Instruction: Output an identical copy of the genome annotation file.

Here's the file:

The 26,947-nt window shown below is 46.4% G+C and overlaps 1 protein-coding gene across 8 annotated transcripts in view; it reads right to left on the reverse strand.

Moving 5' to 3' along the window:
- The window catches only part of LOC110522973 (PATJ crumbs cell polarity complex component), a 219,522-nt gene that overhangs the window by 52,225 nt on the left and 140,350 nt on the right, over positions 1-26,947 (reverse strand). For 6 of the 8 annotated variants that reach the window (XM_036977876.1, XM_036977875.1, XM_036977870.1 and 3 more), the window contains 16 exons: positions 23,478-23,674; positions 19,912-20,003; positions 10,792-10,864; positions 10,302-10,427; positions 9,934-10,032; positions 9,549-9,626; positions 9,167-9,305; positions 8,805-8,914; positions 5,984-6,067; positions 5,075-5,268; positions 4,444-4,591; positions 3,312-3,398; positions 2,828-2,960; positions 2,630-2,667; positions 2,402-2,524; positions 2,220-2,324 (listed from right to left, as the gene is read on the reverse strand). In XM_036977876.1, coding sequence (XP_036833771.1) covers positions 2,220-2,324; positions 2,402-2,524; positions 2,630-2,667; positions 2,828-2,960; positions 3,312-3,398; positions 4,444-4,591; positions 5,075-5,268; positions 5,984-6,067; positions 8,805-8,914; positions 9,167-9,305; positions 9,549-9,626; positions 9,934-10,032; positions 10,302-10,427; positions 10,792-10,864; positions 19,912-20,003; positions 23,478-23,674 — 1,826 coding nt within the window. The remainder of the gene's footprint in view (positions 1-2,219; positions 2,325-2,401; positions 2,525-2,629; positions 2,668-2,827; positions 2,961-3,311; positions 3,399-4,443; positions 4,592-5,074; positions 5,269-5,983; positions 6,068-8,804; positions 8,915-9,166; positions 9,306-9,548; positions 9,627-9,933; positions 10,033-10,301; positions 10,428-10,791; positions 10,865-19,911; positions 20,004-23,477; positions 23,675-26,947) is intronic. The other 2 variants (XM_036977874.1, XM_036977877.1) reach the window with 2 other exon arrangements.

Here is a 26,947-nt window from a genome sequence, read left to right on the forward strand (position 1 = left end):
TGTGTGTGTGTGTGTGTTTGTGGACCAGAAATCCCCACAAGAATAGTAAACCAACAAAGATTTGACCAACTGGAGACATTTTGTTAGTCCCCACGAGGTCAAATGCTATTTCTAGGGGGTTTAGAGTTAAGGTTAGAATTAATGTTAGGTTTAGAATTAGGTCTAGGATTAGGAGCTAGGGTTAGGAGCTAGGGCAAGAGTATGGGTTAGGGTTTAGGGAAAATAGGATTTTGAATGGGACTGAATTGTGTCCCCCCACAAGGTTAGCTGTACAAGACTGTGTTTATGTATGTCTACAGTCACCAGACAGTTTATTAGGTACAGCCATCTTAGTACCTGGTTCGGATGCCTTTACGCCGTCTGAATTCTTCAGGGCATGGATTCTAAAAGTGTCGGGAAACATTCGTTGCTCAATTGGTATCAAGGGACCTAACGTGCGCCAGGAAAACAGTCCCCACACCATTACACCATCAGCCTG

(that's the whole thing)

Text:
The 26,947-nt window shown below is 46.4% G+C and overlaps 1 protein-coding gene across 8 annotated transcripts in view; it reads right to left on the reverse strand.

Moving 5' to 3' along the window:
- The window catches only part of LOC110522973 (PATJ crumbs cell polarity complex component), a 219,522-nt gene that overhangs the window by 52,225 nt on the left and 140,350 nt on the right, over positions 1-26,947 (reverse strand). For 6 of the 8 annotated variants that reach the window (XM_036977876.1, XM_036977875.1, XM_036977870.1 and 3 more), the window contains 16 exons: positions 23,478-23,674; positions 19,912-20,003; positions 10,792-10,864; positions 10,302-10,427; positions 9,934-10,032; positions 9,549-9,626; positions 9,167-9,305; positions 8,805-8,914; positions 5,984-6,067; positions 5,075-5,268; positions 4,444-4,591; positions 3,312-3,398; positions 2,828-2,960; positions 2,630-2,667; positions 2,402-2,524; positions 2,220-2,324 (listed from right to left, as the gene is read on the reverse strand). In XM_036977876.1, coding sequence (XP_036833771.1) covers positions 2,220-2,324; positions 2,402-2,524; positions 2,630-2,667; positions 2,828-2,960; positions 3,312-3,398; positions 4,444-4,591; positions 5,075-5,268; positions 5,984-6,067; positions 8,805-8,914; positions 9,167-9,305; positions 9,549-9,626; positions 9,934-10,032; positions 10,302-10,427; positions 10,792-10,864; positions 19,912-20,003; positions 23,478-23,674 — 1,826 coding nt within the window. The remainder of the gene's footprint in view (positions 1-2,219; positions 2,325-2,401; positions 2,525-2,629; positions 2,668-2,827; positions 2,961-3,311; positions 3,399-4,443; positions 4,592-5,074; positions 5,269-5,983; positions 6,068-8,804; positions 8,915-9,166; positions 9,306-9,548; positions 9,627-9,933; positions 10,033-10,301; positions 10,428-10,791; positions 10,865-19,911; positions 20,004-23,477; positions 23,675-26,947) is intronic. The other 2 variants (XM_036977874.1, XM_036977877.1) reach the window with 2 other exon arrangements.

Here is a 26,947-nt window from a genome sequence, read left to right on the forward strand (position 1 = left end):
TGTGTGTGTGTGTGTGTTTGTGGACCAGAAATCCCCACAAGAATAGTAAACCAACAAAGATTTGACCAACTGGAGACATTTTGTTAGTCCCCACGAGGTCAAATGCTATTTCTAGGGGGTTTAGAGTTAAGGTTAGAATTAATGTTAGGTTTAGAATTAGGTCTAGGATTAGGAGCTAGGGTTAGGAGCTAGGGCAAGAGTATGGGTTAGGGTTTAGGGAAAATAGGATTTTGAATGGGACTGAATTGTGTCCCCCCACAAGGTTAGCTGTACAAGACTGTGTTTATGTATGTCTACAGTCACCAGACAGTTTATTAGGTACAGCCATCTTAGTACCTGGTTCGGATGCCTTTACGCCGTCTGAATTCTTCAGGGCATGGATTCTAAAAGTGTCGGGAAACATTCGTTGCTCAATTGGTATCAAGGGACCTAACGTGCGCCAGGAAAACAGTCCCCACACCATTACACCATCAGCCTG